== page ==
Does it matter if you write with your left hand, your right or use both interchangeably? Not really if your handwriting is legible, but it is clear is that people who are right handed, left handed or ambidextrous seem to have certain traits. ‘We can certainly find links between a range of conditions and left-handedness for example, but it’s harder to say for sure why this happens,’ says Dr Peter Congdon, a consultant educational psychologist who founded the Gifted Children’s’ Information Centre in Solihull which has a department for helping left-handed children and adults.
Left-handers may be more successful but they will also be clumsier than the right-handed peers, according to research.
A worrying Canadian study published in 1991 did suggest that left-handed people were more likely to die at a younger age. Researchers in Dakota in the US confirmed this study in 2001 when they found that right-handers lived nearly four years longer than left-handers. But ambidextrous people outlived everyone, including the right-handers, by more than two years. However, good news for left-handers is that other studies using better methods have found only slight differences in life expectancy, because there is higher risk of accidental death in left-handers who are disadvantaged because they need to operate in a ‘right friendly’ world.
Allergies -long been associated with left-handedness – are unlikely to be more prevalent if you pick up your fork with your left hand. Although various studies in the past have shown that left-handed people are more likely to suffer from allergic problems, a large-scale meta-analysis failed to find convincing evidence that this was true.
And you are much less like to suffer from ulcers and arthritis, according to a very large 2001 study at UCL in the UK and the US. For every 100 right-handers with an ulcer or arthritis, only 92 left-handers will have the conditions. Over a million people took part in the study which looked for prevalence of a wide range of illnesses and conditions. They were asked to fill out a detailed questionnaire about the health and whether they were right or left handed. The authors said that the mechanism for the ‘very significant’ effect was unclear and seemed unlikely to be due to immune factors. Further investigation is needed to replicate these findings.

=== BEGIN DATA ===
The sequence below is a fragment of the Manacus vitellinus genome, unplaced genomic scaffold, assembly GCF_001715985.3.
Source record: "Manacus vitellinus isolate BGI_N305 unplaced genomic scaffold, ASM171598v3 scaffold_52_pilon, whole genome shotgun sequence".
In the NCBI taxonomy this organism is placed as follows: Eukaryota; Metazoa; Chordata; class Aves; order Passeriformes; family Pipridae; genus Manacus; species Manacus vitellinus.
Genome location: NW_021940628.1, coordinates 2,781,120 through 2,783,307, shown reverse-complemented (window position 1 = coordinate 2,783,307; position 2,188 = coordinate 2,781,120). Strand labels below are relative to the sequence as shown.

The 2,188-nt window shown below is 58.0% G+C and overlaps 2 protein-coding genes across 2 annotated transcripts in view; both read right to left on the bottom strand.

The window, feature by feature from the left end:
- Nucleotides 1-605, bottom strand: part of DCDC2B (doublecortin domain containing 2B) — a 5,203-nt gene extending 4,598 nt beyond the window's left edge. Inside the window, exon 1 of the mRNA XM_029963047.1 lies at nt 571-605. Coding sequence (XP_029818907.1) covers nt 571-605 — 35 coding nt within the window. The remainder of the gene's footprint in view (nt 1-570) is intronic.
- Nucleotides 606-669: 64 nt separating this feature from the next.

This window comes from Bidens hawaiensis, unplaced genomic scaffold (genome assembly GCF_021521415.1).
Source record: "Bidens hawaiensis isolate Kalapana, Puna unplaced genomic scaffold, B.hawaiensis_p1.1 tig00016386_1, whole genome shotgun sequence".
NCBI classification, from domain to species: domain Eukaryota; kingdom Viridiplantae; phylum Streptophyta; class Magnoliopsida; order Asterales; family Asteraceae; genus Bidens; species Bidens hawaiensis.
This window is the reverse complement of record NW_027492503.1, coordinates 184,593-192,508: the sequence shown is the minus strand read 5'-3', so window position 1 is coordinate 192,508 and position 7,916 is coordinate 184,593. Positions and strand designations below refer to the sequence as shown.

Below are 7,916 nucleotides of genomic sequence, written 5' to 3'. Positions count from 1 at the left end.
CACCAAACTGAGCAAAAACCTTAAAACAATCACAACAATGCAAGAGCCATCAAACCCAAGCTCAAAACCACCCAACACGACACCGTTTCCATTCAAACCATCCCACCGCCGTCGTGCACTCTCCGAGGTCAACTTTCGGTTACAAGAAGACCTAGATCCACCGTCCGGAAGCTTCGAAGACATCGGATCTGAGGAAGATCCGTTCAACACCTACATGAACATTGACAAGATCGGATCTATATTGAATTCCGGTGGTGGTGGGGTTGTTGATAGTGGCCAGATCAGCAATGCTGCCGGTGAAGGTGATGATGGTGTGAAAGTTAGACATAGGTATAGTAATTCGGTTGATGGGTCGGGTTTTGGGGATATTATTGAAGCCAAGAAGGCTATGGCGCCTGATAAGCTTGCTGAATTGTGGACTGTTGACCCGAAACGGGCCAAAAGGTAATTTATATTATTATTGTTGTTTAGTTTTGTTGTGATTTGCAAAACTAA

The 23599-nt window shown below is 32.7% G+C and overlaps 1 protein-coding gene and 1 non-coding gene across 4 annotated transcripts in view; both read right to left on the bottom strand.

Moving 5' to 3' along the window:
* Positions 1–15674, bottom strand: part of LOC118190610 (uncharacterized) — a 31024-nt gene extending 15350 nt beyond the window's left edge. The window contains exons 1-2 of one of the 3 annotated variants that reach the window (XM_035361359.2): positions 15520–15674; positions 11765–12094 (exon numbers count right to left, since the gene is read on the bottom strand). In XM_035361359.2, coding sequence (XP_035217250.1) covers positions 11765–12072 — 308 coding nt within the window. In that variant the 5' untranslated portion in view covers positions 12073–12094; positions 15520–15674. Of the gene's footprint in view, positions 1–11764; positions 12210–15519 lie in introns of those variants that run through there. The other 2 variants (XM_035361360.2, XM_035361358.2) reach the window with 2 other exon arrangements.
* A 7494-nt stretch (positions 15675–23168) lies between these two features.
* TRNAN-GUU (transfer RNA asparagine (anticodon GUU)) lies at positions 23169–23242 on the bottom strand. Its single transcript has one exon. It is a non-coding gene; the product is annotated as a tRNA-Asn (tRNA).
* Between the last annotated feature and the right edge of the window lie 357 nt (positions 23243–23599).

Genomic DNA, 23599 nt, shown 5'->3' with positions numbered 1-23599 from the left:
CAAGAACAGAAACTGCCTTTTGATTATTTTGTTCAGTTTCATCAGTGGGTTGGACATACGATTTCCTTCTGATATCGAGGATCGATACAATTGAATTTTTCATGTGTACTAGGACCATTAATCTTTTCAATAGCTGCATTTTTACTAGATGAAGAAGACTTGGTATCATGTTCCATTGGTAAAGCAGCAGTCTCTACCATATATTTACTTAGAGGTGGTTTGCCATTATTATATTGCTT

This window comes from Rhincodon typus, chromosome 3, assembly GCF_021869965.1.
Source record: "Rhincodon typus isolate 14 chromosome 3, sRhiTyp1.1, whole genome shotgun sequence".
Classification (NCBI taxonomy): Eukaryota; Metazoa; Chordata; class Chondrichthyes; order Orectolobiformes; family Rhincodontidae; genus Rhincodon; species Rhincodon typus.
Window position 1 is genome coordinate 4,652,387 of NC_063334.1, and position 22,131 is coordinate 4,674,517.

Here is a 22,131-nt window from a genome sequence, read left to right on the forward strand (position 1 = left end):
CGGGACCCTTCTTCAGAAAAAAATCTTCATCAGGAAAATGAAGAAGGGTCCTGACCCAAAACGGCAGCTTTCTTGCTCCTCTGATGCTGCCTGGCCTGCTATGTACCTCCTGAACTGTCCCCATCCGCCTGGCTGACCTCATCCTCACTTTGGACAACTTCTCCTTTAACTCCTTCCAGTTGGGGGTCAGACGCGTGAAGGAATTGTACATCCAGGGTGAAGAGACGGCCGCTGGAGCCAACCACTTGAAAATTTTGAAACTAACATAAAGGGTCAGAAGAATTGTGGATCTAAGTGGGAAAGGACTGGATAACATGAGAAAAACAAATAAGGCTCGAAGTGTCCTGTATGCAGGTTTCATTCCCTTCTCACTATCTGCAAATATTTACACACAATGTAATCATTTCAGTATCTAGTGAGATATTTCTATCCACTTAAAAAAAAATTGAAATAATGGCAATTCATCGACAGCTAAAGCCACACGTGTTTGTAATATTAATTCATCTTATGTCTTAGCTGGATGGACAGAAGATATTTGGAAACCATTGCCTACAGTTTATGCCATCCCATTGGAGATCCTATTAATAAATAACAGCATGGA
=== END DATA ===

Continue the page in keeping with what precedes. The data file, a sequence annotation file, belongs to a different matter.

While left-handedness and ambidexterity are associated with some physical challenges, they are also linked to mental health issues.
Early studies on right-handed War veterans found those who were less strongly right handed were more likely to suffer from PTSD. Dr Carolyn Choudhary, who carried out research in a civilian population found that left-handers were more likely than right-handers to have PTSD, and believes that this may be linked to the fact that the right side of the brain (dominant in left-handers) may also be in control of the fear response. ‘PTSD is a disorder which is mainly physiologically driven by the fear response. There seems to be an association between left-handed people and PTSD, left handed but we don’t yet know exactly what the links are.’
Lefties are not any more likely to become alcoholics than right handed people, according to a large study of 25,000 people from 12 countries which was published in the British Journal of Health Psychology, although they did tend to drink more.
Attention Deficit Hyperactivity Disorder and other disorders linked to brain development like dyslexia and dyspraxia, are more left-handed people, according to a 2010 study published in Pediatrics. However, Dr Peter Congdon is not convinced, suggesting that ADHD is caused by many things and ‘nothing is black and white.’ True ADHD is not found in greater numbers of left handed children, even though attention deficit may be prevalent because of frustration experienced by many left handed children in the classroom. Failures to teach proper ‘left handed’ writing in schools sows the seeds for many future problems, he says. ‘If left handed children are taught to read, write and spell at an early age, using the correct techniques, they do as well as right handed children when they reach adolescence. Unfortunately, many teachers do not how to teach left-handed children.’